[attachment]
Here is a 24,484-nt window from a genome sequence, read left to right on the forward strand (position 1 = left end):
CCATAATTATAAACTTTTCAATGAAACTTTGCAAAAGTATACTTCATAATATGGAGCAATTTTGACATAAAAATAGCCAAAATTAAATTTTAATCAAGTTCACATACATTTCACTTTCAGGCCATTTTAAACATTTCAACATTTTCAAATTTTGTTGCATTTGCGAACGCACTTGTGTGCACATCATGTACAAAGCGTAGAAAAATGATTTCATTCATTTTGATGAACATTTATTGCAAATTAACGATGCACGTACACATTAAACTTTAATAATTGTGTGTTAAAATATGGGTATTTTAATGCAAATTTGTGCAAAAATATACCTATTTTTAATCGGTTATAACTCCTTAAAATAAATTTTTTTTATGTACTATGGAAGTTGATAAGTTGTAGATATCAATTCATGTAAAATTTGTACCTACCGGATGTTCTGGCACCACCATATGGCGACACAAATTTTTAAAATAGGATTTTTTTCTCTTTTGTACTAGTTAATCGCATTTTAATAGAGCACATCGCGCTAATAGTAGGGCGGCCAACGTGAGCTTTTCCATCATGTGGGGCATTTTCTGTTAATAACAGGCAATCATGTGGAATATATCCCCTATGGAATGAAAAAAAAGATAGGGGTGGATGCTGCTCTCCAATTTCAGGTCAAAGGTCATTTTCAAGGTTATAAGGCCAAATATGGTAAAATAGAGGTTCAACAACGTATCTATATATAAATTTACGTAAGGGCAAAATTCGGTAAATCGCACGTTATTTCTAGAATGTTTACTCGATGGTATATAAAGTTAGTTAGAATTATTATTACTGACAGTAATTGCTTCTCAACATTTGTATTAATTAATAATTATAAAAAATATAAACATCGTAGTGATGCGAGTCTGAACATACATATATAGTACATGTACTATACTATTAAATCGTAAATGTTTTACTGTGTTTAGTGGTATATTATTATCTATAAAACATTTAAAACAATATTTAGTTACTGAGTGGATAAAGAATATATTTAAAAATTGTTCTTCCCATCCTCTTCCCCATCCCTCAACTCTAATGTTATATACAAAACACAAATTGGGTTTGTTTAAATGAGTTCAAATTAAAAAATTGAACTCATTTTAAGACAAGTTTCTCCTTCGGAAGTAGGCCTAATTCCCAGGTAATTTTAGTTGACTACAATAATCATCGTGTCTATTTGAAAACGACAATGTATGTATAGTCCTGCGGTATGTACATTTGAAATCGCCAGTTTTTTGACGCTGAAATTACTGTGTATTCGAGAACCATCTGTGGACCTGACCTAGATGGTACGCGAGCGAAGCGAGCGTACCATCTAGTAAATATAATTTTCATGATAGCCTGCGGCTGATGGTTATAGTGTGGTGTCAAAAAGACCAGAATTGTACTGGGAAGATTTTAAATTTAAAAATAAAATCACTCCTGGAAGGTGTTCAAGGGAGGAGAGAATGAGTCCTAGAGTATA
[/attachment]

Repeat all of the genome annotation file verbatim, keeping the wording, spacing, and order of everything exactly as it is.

Here is a 24,484-nt window from a genome sequence, read left to right on the forward strand (position 1 = left end):
CCATAATTATAAACTTTTCAATGAAACTTTGCAAAAGTATACTTCATAATATGGAGCAATTTTGACATAAAAATAGCCAAAATTAAATTTTAATCAAGTTCACATACATTTCACTTTCAGGCCATTTTAAACATTTCAACATTTTCAAATTTTGTTGCATTTGCGAACGCACTTGTGTGCACATCATGTACAAAGCGTAGAAAAATGATTTCATTCATTTTGATGAACATTTATTGCAAATTAACGATGCACGTACACATTAAACTTTAATAATTGTGTGTTAAAATATGGGTATTTTAATGCAAATTTGTGCAAAAATATACCTATTTTTAATCGGTTATAACTCCTTAAAATAAATTTTTTTTATGTACTATGGAAGTTGATAAGTTGTAGATATCAATTCATGTAAAATTTGTACCTACCGGATGTTCTGGCACCACCATATGGCGACACAAATTTTTAAAATAGGATTTTTTTCTCTTTTGTACTAGTTAATCGCATTTTAATAGAGCACATCGCGCTAATAGTAGGGCGGCCAACGTGAGCTTTTCCATCATGTGGGGCATTTTCTGTTAATAACAGGCAATCATGTGGAATATATCCCCTATGGAATGAAAAAAAAGATAGGGGTGGATGCTGCTCTCCAATTTCAGGTCAAAGGTCATTTTCAAGGTTATAAGGCCAAATATGGTAAAATAGAGGTTCAACAACGTATCTATATATAAATTTACGTAAGGGCAAAATTCGGTAAATCGCACGTTATTTCTAGAATGTTTACTCGATGGTATATAAAGTTAGTTAGAATTATTATTACTGACAGTAATTGCTTCTCAACATTTGTATTAATTAATAATTATAAAAAATATAAACATCGTAGTGATGCGAGTCTGAACATACATATATAGTACATGTACTATACTATTAAATCGTAAATGTTTTACTGTGTTTAGTGGTATATTATTATCTATAAAACATTTAAAACAATATTTAGTTACTGAGTGGATAAAGAATATATTTAAAAATTGTTCTTCCCATCCTCTTCCCCATCCCTCAACTCTAATGTTATATACAAAACACAAATTGGGTTTGTTTAAATGAGTTCAAATTAAAAAATTGAACTCATTTTAAGACAAGTTTCTCCTTCGGAAGTAGGCCTAATTCCCAGGTAATTTTAGTTGACTACAATAATCATCGTGTCTATTTGAAAACGACAATGTATGTATAGTCCTGCGGTATGTACATTTGAAATCGCCAGTTTTTTGACGCTGAAATTACTGTGTATTCGAGAACCATCTGTGGACCTGACCTAGATGGTACGCGAGCGAAGCGAGCGTACCATCTAGTAAATATAATTTTCATGATAGCCTGCGGCTGATGGTTATAGTGTGGTGTCAAAAAGACCAGAATTGTACTGGGAAGATTTTAAATTTAAAAATAAAATCACTCCTGGAAGGTGTTCAAGGGAGGAGAGAATGAGTCCTAGAGTATA